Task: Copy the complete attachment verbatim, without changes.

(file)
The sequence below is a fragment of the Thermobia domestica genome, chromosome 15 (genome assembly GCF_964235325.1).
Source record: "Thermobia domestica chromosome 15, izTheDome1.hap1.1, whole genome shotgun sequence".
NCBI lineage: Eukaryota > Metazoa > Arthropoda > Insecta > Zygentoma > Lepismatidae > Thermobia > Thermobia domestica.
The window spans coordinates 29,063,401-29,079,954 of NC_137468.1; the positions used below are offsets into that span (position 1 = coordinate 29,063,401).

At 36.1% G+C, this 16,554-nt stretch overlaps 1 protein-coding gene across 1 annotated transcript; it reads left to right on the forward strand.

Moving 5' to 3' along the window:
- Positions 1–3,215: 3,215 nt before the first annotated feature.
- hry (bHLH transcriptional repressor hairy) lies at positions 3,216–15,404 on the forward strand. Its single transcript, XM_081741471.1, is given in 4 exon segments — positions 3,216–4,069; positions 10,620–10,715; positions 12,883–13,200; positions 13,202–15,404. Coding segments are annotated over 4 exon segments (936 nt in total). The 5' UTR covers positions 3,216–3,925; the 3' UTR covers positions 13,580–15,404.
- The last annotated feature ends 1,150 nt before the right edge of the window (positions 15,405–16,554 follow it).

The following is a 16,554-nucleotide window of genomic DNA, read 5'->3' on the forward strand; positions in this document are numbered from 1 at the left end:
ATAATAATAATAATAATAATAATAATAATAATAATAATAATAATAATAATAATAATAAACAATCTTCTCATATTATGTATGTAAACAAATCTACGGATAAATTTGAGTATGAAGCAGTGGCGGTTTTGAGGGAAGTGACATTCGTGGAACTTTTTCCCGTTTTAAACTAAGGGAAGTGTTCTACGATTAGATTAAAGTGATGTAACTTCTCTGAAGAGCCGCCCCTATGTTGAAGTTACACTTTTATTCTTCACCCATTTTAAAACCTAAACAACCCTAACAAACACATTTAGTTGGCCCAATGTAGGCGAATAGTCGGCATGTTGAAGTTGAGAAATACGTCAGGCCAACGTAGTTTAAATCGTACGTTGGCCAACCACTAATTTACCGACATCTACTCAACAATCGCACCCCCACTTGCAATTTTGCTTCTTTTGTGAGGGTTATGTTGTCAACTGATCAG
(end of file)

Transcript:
The sequence below is a fragment of the Thermobia domestica genome, chromosome 15 (genome assembly GCF_964235325.1).
Source record: "Thermobia domestica chromosome 15, izTheDome1.hap1.1, whole genome shotgun sequence".
NCBI lineage: Eukaryota > Metazoa > Arthropoda > Insecta > Zygentoma > Lepismatidae > Thermobia > Thermobia domestica.
The window spans coordinates 29,063,401-29,079,954 of NC_137468.1; the positions used below are offsets into that span (position 1 = coordinate 29,063,401).

At 36.1% G+C, this 16,554-nt stretch overlaps 1 protein-coding gene across 1 annotated transcript; it reads left to right on the forward strand.

Moving 5' to 3' along the window:
- Positions 1–3,215: 3,215 nt before the first annotated feature.
- hry (bHLH transcriptional repressor hairy) lies at positions 3,216–15,404 on the forward strand. Its single transcript, XM_081741471.1, is given in 4 exon segments — positions 3,216–4,069; positions 10,620–10,715; positions 12,883–13,200; positions 13,202–15,404. Coding segments are annotated over 4 exon segments (936 nt in total). The 5' UTR covers positions 3,216–3,925; the 3' UTR covers positions 13,580–15,404.
- The last annotated feature ends 1,150 nt before the right edge of the window (positions 15,405–16,554 follow it).

The following is a 16,554-nucleotide window of genomic DNA, read 5'->3' on the forward strand; positions in this document are numbered from 1 at the left end:
ATAATAATAATAATAATAATAATAATAATAATAATAATAATAATAATAATAATAATAAACAATCTTCTCATATTATGTATGTAAACAAATCTACGGATAAATTTGAGTATGAAGCAGTGGCGGTTTTGAGGGAAGTGACATTCGTGGAACTTTTTCCCGTTTTAAACTAAGGGAAGTGTTCTACGATTAGATTAAAGTGATGTAACTTCTCTGAAGAGCCGCCCCTATGTTGAAGTTACACTTTTATTCTTCACCCATTTTAAAACCTAAACAACCCTAACAAACACATTTAGTTGGCCCAATGTAGGCGAATAGTCGGCATGTTGAAGTTGAGAAATACGTCAGGCCAACGTAGTTTAAATCGTACGTTGGCCAACCACTAATTTACCGACATCTACTCAACAATCGCACCCCCACTTGCAATTTTGCTTCTTTTGTGAGGGTTATGTTGTCAACTGATCAG